The Bulletin of the Atomic Scientists have announced that the Doomsday Clock will remain at 3 minutes to midnight.
At a live international news conference held at the National Press Club in Washington on Tuesday, the Bulletin of the Atomic Scientists announced that the Doomsday Clock — which was first initiated in 1947 to convey the near-apocalyptic nuclear threat to the world — would hold steady at 3 minutes to midnight. There have been some changes in the world over the past year, most notably an Iran nuclear agreement and the Paris climate accord, however, members of the Bulletin considered these to “constitute only small bright spots in a darker world situation full of potential for catastrophe.”
“Three minutes (to midnight) is too close,” said the official statement accompanying the Doomsday Clock decision. “Far too close.”
In line with the decision to leave the Doomsday Clock at 3 minutes to midnight, the Bulletin members also identified the following as the most urgently needed steps to be taken to step away from potential armageddon:
- Dramatically reduce proposed spending on nuclear weapons modernization programs.
- Re-energize the disarmament process, with a focus on results.
- Engage North Korea to reduce nuclear risks.
- Follow up on the Paris accord with actions that sharply reduce greenhouse gas emissions and fulfill the Paris promise of keeping warming below 2 degrees Celsius.
- Deal now with the commercial nuclear waste problem.
- Create institutions specifically assigned to explore and address potentially catastrophic misuses of new technologies.
“Developments have been mixed since we moved the clock forward a year ago,” said Lawrence Krauss, chair of the Bulletin Board of Sponsors. “In spite of some positive news, the major challenges the Bulletin laid out for governments then have not been addressed, even as the overall global challenges we need to face become more urgent. The clock reflects our estimate that the world is as close to the brink as it was in 1983 when US-Russian tensions were at their iciest in decades.”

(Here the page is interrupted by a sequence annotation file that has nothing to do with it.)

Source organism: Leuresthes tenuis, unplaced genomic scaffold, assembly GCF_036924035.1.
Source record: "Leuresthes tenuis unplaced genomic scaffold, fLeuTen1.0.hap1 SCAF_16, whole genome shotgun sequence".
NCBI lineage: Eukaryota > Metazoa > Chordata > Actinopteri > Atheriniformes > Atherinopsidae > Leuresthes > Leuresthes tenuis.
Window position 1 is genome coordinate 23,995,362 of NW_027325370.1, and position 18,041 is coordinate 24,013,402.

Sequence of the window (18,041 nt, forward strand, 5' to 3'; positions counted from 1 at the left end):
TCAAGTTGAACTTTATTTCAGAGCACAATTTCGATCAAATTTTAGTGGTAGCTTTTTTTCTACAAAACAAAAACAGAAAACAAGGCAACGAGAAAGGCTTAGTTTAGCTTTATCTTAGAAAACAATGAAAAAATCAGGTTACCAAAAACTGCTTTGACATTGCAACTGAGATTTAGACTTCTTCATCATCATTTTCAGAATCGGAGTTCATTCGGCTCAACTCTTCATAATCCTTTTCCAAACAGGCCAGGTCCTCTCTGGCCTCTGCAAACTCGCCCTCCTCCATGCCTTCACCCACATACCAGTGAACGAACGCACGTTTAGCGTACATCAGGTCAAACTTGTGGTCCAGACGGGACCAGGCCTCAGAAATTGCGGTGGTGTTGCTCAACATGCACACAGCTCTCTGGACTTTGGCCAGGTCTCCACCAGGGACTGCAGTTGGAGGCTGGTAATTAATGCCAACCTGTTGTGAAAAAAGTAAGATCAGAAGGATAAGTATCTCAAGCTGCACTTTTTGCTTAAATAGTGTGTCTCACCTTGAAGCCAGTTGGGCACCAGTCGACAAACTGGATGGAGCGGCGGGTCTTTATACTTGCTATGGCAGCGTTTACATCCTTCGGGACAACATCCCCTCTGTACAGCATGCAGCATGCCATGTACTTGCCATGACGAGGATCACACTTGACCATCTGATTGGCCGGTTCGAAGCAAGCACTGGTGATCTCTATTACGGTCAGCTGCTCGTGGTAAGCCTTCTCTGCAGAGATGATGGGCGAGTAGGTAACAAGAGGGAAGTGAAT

The Doomsday Clock moved to 3 minutes to midnight on January 22, 2015, which was the closest to midnight the hands had been moved since the height of the Cold War in 1983. The decision to keep the minute hand in place represents the opinion of leading experts.
We, the members of the Science and Security Board of the Bulletin of the Atomic Scientists, want to be clear about our decision not to move the hands of the Doomsday Clock in 2016: That decision is not good news, but an expression of dismay that world leaders continue to fail to focus their efforts and the world’s attention on reducing the extreme danger posed by nuclear weapons and climate change. When we call these dangers existential, that is exactly what we mean: They threaten the very existence of civilization and therefore should be the first order of business for leaders who care about their constituents and their countries.
“Last year, the Bulletin’s Science and Security Board moved the Doomsday Clock forward to three minutes to midnight,” said Rachel Bronson, executive director and publisher, Bulletin of the Atomic Scientists, “noting: ‘The probability of global catastrophe is very high, and the actions needed to reduce the risks of disaster must be taken very soon.’ That probability has not been reduced. The Clock ticks. Global danger looms. Wise leaders should act — immediately.”
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